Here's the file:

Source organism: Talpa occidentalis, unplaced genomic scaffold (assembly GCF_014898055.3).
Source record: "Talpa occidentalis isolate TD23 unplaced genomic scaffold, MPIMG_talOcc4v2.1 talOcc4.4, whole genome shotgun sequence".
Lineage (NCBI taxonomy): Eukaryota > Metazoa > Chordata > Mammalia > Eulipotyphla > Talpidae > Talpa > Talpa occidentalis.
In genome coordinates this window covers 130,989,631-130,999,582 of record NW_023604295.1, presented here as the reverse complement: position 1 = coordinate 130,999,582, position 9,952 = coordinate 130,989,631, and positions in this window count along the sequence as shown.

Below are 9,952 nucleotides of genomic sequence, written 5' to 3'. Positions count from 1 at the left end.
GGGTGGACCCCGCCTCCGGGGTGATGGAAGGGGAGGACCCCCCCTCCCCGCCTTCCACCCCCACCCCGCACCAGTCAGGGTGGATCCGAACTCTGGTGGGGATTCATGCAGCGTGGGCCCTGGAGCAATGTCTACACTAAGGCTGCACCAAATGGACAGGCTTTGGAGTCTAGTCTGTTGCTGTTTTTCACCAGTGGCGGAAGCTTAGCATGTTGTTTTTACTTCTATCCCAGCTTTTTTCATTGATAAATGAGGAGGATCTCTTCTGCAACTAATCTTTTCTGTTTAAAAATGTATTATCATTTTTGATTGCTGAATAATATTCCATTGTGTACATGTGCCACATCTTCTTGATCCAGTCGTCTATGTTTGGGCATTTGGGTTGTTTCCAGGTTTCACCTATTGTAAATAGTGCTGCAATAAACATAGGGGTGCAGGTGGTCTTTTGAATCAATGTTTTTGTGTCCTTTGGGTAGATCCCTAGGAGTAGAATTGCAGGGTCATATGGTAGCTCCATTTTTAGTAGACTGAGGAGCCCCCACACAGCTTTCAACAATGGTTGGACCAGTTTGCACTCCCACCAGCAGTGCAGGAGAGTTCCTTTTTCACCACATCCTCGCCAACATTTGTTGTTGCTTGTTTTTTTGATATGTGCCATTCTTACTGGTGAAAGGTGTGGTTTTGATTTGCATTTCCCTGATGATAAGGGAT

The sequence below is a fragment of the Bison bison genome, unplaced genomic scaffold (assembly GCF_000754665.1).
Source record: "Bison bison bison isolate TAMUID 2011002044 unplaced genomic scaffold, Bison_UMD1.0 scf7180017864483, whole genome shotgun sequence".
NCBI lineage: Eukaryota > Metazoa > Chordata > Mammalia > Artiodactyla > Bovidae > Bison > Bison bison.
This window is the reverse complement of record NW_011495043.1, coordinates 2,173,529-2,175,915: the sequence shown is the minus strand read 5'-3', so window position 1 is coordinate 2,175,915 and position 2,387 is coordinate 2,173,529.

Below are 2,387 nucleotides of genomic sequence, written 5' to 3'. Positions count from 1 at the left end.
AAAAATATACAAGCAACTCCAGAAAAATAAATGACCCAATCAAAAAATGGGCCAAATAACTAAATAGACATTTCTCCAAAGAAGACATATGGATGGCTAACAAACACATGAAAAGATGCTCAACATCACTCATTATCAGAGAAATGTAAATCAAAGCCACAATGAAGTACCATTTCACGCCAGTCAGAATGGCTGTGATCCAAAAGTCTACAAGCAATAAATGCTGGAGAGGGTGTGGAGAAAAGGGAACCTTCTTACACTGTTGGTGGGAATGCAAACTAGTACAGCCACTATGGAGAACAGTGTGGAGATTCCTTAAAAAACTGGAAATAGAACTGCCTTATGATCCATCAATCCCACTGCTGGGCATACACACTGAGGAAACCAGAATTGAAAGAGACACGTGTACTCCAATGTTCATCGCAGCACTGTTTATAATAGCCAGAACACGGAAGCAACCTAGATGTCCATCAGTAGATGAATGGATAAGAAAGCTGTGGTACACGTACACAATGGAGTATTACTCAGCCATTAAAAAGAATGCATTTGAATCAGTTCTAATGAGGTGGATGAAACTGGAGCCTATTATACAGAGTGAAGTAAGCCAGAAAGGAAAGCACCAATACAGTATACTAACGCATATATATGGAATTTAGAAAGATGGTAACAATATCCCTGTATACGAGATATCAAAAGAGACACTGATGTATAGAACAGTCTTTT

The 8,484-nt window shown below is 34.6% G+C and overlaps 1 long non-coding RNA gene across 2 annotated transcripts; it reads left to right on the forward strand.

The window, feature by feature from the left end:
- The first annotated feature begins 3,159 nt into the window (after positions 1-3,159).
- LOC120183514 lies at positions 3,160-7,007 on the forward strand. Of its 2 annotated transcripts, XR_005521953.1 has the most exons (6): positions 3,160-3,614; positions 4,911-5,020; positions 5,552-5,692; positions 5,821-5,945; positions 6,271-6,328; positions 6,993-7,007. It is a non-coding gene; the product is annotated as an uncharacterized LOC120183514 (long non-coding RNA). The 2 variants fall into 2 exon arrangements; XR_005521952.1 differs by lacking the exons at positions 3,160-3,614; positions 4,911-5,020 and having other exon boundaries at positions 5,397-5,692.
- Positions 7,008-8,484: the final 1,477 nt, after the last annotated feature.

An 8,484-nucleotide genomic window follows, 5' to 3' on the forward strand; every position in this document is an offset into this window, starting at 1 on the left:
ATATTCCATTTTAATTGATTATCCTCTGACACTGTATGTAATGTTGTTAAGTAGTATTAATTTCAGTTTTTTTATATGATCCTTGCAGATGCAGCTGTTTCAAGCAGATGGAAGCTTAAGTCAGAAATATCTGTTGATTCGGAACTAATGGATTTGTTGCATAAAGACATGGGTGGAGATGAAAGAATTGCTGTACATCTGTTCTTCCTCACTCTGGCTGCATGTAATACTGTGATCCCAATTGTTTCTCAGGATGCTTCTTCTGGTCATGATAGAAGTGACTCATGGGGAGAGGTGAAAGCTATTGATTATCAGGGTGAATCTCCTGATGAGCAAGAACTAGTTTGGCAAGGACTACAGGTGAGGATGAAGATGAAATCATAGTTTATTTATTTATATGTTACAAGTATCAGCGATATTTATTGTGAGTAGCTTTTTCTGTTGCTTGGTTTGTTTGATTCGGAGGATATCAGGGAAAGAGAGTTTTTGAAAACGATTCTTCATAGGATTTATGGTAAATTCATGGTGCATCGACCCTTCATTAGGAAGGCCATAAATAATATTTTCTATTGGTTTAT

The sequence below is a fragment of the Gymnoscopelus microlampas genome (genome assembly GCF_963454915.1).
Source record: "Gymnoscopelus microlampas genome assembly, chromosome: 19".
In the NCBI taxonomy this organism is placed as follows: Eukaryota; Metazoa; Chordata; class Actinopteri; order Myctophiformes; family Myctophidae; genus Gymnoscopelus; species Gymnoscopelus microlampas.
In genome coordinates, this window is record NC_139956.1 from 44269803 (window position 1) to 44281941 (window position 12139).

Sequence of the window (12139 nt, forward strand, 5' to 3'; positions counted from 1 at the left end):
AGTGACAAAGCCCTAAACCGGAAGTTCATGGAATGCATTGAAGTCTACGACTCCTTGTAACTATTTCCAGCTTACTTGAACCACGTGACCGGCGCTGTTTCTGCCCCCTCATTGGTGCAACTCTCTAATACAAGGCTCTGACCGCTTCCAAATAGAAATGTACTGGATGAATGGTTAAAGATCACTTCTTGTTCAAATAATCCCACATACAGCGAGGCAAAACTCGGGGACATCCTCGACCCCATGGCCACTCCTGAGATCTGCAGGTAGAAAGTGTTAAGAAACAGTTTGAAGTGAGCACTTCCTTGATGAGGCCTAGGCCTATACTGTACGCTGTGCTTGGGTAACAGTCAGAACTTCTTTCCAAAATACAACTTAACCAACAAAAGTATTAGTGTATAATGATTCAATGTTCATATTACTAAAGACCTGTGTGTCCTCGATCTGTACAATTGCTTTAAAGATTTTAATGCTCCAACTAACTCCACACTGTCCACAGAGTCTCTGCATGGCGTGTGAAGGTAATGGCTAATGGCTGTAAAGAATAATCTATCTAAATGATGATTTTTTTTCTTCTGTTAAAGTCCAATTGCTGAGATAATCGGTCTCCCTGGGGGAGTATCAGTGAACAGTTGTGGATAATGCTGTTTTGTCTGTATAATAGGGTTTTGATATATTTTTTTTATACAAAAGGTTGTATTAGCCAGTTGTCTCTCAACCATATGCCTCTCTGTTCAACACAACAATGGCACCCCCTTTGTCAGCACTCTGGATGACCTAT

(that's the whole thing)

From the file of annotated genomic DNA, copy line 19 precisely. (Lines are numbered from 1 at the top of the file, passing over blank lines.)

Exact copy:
ATATTCCATTTTAATTGATTATCCTCTGACACTGTATGTAATGTTGTTAAGTAGTATTAATTTCAGTTTTTTTATATGATCCTTGCAGATGCAGCTGTTTCAAGCAGATGGAAGCTTAAGTCAGAAATATCTGTTGATTCGGAACTAATGGATTTGTTGCATAAAGACATGGGTGGAGATGAAAGAATTGCTGTACATCTGTTCTTCCTCACTCTGGCTGCATGTAATACTGTGATCCCAATTGTTTCTCAGGATGCTTCTTCTGGTCATGATAGAAGTGACTCATGGGGAGAGGTGAAAGCTATTGATTATCAGGGTGAATCTCCTGATGAGCAAGAACTAGTTTGGCAAGGACTACAGGTGAGGATGAAGATGAAATCATAGTTTATTTATTTATATGTTACAAGTATCAGCGATATTTATTGTGAGTAGCTTTTTCTGTTGCTTGGTTTGTTTGATTCGGAGGATATCAGGGAAAGAGAGTTTTTGAAAACGATTCTTCATAGGATTTATGGTAAATTCATGGTGCATCGACCCTTCATTAGGAAGGCCATAAATAATATTTTCTATTGGTTTAT